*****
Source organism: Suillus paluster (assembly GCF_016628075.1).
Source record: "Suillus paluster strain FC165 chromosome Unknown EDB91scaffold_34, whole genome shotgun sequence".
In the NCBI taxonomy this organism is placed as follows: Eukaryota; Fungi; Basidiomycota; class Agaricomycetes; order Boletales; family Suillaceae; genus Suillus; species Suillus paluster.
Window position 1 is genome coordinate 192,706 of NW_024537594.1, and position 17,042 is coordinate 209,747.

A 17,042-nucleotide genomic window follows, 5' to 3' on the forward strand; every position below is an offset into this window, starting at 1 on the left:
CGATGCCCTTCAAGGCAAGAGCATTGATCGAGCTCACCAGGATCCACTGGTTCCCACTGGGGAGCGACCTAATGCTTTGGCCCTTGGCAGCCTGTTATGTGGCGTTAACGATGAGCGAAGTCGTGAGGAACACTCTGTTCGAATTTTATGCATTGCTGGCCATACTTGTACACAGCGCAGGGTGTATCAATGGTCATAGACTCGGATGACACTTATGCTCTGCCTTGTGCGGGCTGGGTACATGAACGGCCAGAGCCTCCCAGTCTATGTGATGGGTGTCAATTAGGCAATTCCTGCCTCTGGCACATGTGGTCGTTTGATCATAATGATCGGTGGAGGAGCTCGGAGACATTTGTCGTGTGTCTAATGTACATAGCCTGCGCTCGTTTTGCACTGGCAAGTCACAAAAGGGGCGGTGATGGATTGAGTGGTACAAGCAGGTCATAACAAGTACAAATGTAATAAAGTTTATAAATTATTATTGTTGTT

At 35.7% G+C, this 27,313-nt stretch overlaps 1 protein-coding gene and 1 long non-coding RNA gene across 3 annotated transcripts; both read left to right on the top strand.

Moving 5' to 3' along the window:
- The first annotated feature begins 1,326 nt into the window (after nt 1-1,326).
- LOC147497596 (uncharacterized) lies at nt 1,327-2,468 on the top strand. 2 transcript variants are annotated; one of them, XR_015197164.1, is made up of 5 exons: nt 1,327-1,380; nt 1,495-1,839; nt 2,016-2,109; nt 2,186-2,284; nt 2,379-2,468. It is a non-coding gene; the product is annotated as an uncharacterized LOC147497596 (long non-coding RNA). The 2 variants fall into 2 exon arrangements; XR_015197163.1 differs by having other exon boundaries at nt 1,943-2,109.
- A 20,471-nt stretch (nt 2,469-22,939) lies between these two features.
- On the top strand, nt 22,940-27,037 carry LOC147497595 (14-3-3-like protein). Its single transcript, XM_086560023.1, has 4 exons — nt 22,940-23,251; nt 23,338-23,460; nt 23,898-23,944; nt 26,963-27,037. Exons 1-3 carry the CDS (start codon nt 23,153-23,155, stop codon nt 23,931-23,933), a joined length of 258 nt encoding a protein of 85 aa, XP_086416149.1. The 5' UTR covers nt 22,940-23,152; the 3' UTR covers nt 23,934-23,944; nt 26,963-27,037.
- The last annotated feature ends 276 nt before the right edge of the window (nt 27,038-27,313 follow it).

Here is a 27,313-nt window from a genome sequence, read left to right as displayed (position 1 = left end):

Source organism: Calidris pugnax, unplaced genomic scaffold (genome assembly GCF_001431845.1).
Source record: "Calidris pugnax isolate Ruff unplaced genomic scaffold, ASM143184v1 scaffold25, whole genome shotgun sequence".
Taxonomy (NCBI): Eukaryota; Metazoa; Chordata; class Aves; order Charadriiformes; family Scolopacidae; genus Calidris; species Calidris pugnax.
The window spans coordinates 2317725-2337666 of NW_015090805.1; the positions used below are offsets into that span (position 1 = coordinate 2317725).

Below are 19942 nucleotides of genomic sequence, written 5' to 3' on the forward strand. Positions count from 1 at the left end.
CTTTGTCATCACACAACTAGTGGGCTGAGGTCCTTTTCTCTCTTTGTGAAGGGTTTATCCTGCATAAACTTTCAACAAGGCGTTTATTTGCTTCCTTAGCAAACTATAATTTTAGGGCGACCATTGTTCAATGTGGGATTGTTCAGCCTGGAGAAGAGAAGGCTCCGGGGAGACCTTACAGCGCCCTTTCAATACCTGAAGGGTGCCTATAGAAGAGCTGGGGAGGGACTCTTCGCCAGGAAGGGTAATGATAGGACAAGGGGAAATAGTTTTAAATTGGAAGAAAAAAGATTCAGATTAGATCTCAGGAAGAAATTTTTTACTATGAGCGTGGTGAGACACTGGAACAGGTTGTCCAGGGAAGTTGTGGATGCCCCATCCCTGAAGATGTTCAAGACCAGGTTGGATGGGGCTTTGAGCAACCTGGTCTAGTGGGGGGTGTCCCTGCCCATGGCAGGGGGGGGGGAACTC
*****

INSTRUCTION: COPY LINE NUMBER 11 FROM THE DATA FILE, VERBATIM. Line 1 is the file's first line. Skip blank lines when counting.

- A 20,471-nt stretch (nt 2,469-22,939) lies between these two features.